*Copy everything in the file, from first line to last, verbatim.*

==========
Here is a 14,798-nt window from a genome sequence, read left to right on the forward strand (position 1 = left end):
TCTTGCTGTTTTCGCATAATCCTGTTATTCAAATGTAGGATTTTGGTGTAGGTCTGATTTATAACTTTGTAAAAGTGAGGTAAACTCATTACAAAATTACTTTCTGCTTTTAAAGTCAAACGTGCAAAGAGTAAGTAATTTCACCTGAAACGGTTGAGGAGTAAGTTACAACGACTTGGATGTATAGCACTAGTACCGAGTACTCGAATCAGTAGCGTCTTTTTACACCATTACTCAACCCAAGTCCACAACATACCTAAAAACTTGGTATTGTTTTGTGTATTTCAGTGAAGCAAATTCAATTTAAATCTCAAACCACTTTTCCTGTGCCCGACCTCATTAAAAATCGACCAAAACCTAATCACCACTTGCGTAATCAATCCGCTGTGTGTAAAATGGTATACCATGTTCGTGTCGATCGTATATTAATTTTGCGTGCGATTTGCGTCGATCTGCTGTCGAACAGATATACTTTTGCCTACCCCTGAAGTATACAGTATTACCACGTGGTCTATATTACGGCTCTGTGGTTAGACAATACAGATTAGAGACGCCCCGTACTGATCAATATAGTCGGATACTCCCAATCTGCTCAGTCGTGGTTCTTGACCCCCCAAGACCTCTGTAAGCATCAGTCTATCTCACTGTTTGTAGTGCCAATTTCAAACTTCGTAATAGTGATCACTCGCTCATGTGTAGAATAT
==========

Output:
Here is a 14,798-nt window from a genome sequence, read left to right on the forward strand (position 1 = left end):
TCTTGCTGTTTTCGCATAATCCTGTTATTCAAATGTAGGATTTTGGTGTAGGTCTGATTTATAACTTTGTAAAAGTGAGGTAAACTCATTACAAAATTACTTTCTGCTTTTAAAGTCAAACGTGCAAAGAGTAAGTAATTTCACCTGAAACGGTTGAGGAGTAAGTTACAACGACTTGGATGTATAGCACTAGTACCGAGTACTCGAATCAGTAGCGTCTTTTTACACCATTACTCAACCCAAGTCCACAACATACCTAAAAACTTGGTATTGTTTTGTGTATTTCAGTGAAGCAAATTCAATTTAAATCTCAAACCACTTTTCCTGTGCCCGACCTCATTAAAAATCGACCAAAACCTAATCACCACTTGCGTAATCAATCCGCTGTGTGTAAAATGGTATACCATGTTCGTGTCGATCGTATATTAATTTTGCGTGCGATTTGCGTCGATCTGCTGTCGAACAGATATACTTTTGCCTACCCCTGAAGTATACAGTATTACCACGTGGTCTATATTACGGCTCTGTGGTTAGACAATACAGATTAGAGACGCCCCGTACTGATCAATATAGTCGGATACTCCCAATCTGCTCAGTCGTGGTTCTTGACCCCCCAAGACCTCTGTAAGCATCAGTCTATCTCACTGTTTGTAGTGCCAATTTCAAACTTCGTAATAGTGATCACTCGCTCATGTGTAGAATAT